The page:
Detroit’s flag carries two women and two Latin mottos: Speramus meliora and Resurget cineribus, translated as “We hope for better things,” and “It will rise from the ashes.” These powerful lines were written by Gabriel Richard after the city burned to the ground in 1805. Though it’s been more than a century since that devastating fire, the twin mottos remain surprisingly fitting today.
Seemingly immune to the Motor City’s economic struggles, the city’s two famous markets—the Detroit Produce Terminal and the Eastern Market—have continued to thrive even in the bleakest days of Detroit’s recession.
A Powerful Duo
For decades, the Detroit Produce Terminal and the Eastern Market have been fundamental to the success of Michigan’s produce industry. Although outsiders often assume the two markets are competitors, local produce professionals say this isn’t the case. “The two markets cooperate more than compete,” Daniel S. Carmody president of the Eastern Market in downtown Detroit, explains.
“The Eastern Market is a mixed use commercial district with a majority of food processing and distribution businesses, but with a growing number of food retailers, restaurants, and nonfood retailing,” Carmody says. “It is more of a niche market featuring Michigan, Ontario, and Ohio growers during the local season (June through November) while the Detroit Produce Terminal operates year round with product from global suppliers.”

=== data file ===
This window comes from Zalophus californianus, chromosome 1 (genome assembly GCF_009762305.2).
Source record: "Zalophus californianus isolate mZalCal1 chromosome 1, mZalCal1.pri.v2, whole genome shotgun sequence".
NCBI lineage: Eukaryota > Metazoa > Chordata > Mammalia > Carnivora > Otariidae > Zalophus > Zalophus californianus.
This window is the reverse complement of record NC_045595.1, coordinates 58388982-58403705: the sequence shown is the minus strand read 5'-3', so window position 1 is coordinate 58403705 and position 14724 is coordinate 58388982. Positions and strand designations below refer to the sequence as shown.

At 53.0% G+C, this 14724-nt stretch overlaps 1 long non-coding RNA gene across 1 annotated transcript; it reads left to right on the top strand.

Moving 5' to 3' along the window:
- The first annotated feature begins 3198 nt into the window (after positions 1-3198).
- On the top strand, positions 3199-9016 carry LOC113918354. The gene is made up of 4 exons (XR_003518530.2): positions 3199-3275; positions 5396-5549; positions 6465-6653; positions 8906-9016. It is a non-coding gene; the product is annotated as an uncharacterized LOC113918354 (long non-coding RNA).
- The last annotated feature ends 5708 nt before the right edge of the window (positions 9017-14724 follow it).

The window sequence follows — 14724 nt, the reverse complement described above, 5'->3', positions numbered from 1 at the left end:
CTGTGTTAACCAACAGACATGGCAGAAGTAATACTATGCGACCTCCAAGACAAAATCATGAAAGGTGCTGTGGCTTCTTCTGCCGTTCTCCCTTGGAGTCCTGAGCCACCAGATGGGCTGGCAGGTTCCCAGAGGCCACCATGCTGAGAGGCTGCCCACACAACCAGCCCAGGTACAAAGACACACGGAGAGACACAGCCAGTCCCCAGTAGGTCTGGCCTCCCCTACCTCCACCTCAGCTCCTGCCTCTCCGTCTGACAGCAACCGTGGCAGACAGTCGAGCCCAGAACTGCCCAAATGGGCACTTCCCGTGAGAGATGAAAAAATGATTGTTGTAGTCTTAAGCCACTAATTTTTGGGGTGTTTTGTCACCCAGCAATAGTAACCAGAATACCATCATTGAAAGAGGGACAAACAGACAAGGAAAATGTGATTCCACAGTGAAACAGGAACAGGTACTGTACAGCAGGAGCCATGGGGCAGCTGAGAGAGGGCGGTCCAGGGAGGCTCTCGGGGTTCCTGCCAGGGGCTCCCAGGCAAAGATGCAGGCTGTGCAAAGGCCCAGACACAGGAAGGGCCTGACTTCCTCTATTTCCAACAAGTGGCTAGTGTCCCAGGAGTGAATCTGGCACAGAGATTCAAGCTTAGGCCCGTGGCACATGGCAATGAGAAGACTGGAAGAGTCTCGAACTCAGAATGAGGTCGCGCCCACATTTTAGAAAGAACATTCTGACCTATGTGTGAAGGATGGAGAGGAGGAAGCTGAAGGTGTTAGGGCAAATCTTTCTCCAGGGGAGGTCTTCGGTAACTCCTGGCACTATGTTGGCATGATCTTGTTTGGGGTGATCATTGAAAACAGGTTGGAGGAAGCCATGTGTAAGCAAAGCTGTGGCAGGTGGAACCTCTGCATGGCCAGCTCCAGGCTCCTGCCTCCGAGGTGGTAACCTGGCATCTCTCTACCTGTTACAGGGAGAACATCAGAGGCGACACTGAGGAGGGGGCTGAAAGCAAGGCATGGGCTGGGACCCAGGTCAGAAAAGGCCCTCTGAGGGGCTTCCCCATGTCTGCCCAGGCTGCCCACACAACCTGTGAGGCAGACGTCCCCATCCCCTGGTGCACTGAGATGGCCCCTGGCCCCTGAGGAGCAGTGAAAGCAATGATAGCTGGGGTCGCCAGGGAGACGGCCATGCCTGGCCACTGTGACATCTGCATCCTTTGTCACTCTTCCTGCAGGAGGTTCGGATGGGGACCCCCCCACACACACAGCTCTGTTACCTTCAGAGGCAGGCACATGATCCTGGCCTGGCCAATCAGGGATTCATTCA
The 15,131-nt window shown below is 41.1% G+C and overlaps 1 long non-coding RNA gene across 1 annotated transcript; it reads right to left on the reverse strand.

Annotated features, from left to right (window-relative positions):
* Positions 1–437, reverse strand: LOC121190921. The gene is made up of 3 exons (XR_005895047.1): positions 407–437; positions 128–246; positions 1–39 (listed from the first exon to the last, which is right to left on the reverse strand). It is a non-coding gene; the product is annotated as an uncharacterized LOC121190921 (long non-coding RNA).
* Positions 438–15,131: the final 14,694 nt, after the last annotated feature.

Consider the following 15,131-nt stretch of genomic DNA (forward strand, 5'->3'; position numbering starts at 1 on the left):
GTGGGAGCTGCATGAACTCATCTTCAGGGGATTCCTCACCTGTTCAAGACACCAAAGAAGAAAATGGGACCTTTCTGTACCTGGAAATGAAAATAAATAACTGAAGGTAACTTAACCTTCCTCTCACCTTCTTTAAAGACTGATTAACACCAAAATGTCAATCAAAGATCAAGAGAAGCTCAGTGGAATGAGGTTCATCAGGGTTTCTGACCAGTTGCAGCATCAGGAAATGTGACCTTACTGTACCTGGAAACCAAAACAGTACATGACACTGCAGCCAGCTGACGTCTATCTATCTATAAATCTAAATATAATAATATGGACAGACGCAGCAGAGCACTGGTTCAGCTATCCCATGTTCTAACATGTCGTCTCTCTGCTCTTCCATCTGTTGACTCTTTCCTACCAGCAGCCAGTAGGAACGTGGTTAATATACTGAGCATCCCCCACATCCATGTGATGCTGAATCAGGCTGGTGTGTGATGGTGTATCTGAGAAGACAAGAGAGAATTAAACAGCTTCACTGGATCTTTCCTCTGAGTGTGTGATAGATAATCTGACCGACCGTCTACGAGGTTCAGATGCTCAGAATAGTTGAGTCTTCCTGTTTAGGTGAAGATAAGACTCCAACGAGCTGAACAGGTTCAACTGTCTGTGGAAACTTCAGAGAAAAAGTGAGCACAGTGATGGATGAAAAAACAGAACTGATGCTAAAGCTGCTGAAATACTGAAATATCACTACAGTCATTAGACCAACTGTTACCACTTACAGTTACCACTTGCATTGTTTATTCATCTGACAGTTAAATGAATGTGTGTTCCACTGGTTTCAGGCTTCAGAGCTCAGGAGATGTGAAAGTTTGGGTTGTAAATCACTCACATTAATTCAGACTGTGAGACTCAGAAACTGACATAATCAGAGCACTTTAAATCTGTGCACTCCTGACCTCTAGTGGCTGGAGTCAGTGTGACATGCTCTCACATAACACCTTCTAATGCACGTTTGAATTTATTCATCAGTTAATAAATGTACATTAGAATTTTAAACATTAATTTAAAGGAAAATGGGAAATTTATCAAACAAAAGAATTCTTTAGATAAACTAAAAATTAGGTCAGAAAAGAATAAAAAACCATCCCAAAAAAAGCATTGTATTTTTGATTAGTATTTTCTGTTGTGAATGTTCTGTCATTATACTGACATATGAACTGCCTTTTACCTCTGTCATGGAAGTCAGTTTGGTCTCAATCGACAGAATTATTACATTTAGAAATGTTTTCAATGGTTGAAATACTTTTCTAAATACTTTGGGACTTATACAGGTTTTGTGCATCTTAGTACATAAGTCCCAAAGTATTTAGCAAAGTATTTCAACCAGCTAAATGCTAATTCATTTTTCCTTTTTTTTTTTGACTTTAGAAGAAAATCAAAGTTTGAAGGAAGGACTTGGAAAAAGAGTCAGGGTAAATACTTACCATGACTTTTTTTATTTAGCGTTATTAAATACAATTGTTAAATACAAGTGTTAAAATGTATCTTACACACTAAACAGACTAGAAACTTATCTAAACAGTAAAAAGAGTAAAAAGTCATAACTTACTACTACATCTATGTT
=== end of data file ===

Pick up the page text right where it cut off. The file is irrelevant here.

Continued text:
“There’s never really been a rivalry there,” agrees Dominic Russo, in buying and sales management with Rocky Produce, Inc., a distributor on the Detroit Produce Terminal. Rather, it seems there is camaraderie and a bit of sentimentality according to Nate Stone, general manager and COO of Ben B. Schwartz & Sons, Inc., at the Detroit Produce Terminal: “This terminal is so old, probably the primary advantage is the familiarity to the owners, the people who work here, and the sense of history you get when you walk down the halls,” he comments. “It’s more of a nostalgia thing.”
A Bevy of Benefits
Because Detroit is home to a booming independent food retailer scene, wholesalers on the markets reap the advantages. “We have a high volume of fruits and vegetables that go to the independents,” Russo says. “It’s really interesting to see the quality and different products that come in and out of the terminal.” Though he’s been in the business for many years, he still says, “It’s impressive.”
The Eastern Market also enjoys a favorable location. “We have a strong cluster of food businesses, with 120 around the market and more than 200 under the market sheds, and have developed a strong eco-system to support the incubation and acceleration of food businesses,” Carmody says. He adds that the market also benefits from the diversity of crops grown in Michigan and nearby Southwest Ontario.